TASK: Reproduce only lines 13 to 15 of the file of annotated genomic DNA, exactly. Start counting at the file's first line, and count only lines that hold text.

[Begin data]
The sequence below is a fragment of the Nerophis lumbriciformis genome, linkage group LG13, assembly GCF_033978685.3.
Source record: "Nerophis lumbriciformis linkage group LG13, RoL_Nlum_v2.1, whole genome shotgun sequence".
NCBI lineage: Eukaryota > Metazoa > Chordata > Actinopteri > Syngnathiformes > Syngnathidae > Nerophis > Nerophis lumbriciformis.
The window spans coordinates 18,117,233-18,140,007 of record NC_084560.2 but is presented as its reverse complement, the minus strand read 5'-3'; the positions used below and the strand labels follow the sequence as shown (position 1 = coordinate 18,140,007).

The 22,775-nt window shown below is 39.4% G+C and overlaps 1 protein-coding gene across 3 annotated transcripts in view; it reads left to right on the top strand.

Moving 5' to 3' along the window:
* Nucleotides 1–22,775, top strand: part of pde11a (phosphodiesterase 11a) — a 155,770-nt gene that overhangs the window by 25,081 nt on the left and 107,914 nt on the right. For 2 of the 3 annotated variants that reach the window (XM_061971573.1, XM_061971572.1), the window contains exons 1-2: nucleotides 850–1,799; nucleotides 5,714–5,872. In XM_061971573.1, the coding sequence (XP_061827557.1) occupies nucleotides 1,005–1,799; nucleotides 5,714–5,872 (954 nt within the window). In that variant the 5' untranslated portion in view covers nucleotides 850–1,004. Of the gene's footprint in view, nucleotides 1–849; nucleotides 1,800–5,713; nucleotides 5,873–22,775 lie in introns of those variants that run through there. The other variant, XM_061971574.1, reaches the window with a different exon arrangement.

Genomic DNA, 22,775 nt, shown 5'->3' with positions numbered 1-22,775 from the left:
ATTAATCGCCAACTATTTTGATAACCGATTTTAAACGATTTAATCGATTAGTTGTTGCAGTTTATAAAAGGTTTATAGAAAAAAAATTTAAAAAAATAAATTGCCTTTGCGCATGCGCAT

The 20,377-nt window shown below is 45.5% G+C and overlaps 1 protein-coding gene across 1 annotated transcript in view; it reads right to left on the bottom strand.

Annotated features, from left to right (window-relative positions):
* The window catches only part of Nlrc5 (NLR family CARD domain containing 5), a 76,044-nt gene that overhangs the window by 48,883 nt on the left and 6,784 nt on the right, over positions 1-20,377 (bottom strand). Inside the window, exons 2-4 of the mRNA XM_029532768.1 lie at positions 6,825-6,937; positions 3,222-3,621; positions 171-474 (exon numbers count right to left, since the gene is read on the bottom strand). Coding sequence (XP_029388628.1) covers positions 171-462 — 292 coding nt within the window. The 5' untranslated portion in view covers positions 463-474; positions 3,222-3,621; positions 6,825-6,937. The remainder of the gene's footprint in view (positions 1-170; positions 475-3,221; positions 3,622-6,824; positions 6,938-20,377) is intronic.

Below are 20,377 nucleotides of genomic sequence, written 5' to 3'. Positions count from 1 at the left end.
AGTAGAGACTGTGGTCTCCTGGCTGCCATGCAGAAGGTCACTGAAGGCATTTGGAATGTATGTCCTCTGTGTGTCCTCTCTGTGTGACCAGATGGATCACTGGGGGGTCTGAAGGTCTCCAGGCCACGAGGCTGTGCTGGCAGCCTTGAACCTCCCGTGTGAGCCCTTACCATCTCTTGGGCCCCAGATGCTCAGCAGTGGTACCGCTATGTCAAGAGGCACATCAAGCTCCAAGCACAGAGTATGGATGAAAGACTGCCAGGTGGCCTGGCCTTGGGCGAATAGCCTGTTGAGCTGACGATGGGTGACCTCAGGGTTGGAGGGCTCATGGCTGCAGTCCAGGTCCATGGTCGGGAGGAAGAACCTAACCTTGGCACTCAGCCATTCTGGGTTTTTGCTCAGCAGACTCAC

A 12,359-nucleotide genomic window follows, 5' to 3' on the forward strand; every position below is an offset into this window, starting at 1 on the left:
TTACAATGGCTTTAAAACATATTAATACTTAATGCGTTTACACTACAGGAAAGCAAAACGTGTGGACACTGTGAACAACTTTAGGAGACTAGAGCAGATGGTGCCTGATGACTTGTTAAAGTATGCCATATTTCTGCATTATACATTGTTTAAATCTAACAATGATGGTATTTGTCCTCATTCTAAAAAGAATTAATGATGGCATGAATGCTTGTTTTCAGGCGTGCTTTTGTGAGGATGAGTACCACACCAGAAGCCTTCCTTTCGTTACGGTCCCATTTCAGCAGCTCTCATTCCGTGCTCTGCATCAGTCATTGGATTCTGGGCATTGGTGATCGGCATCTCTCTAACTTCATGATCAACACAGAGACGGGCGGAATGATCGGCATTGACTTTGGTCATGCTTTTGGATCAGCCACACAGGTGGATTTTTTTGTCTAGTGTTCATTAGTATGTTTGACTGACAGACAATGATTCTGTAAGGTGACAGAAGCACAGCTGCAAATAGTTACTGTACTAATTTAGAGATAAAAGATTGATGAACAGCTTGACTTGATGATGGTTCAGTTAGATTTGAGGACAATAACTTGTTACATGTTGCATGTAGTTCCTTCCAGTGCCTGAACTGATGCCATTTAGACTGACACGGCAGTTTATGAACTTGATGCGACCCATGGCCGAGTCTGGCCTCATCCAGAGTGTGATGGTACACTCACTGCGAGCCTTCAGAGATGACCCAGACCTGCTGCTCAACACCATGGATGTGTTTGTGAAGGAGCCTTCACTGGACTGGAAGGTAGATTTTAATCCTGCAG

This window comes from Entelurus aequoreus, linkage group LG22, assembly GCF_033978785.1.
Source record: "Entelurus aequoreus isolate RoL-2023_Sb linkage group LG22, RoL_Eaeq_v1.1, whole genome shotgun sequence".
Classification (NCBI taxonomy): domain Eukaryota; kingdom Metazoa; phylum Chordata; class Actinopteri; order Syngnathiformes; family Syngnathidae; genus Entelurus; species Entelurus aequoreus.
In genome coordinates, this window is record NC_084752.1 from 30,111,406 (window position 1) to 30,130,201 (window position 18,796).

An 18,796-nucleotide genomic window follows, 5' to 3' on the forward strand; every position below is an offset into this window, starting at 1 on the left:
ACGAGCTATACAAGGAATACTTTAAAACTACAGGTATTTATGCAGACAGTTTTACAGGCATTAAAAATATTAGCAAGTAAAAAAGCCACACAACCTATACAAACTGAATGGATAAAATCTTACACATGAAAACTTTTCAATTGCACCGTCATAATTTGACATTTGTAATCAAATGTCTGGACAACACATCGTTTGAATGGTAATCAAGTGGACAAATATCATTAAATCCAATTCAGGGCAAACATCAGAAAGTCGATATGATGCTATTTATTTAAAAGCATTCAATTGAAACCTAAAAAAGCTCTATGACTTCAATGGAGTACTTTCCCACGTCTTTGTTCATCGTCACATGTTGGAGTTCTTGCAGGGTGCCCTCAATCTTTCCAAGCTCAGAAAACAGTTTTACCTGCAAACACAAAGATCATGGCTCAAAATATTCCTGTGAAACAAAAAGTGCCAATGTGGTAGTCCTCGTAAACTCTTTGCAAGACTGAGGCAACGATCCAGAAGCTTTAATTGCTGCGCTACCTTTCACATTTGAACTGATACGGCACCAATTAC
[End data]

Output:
Below are 20,377 nucleotides of genomic sequence, written 5' to 3'. Positions count from 1 at the left end.
AGTAGAGACTGTGGTCTCCTGGCTGCCATGCAGAAGGTCACTGAAGGCATTTGGAATGTATGTCCTCTGTGTGTCCTCTCTGTGTGACCAGATGGATCACTGGGGGGTCTGAAGGTCTCCAGGCCACGAGGCTGTGCTGGCAGCCTTGAACCTCCCGTGTGAGCCCTTACCATCTCTTGGGCCCCAGATGCTCAGCAGTGGTACCGCTATGTCAAGAGGCACATCAAGCTCCAAGCACAGAGTATGGATGAAAGACTGCCAGGTGGCCTGGCCTTGGGCGAATAGCCTGTTGAGCTGACGATGGGTGACCTCAGGGTTGGAGGGCTCATGGCTGCAGTCCAGGTCCATGGTCGGGAGGAAGAACCTAACCTTGGCACTCAGCCATTCTGGGTTTTTGCTCAGCAGACTCAC

A 12,359-nucleotide genomic window follows, 5' to 3' on the forward strand; every position below is an offset into this window, starting at 1 on the left: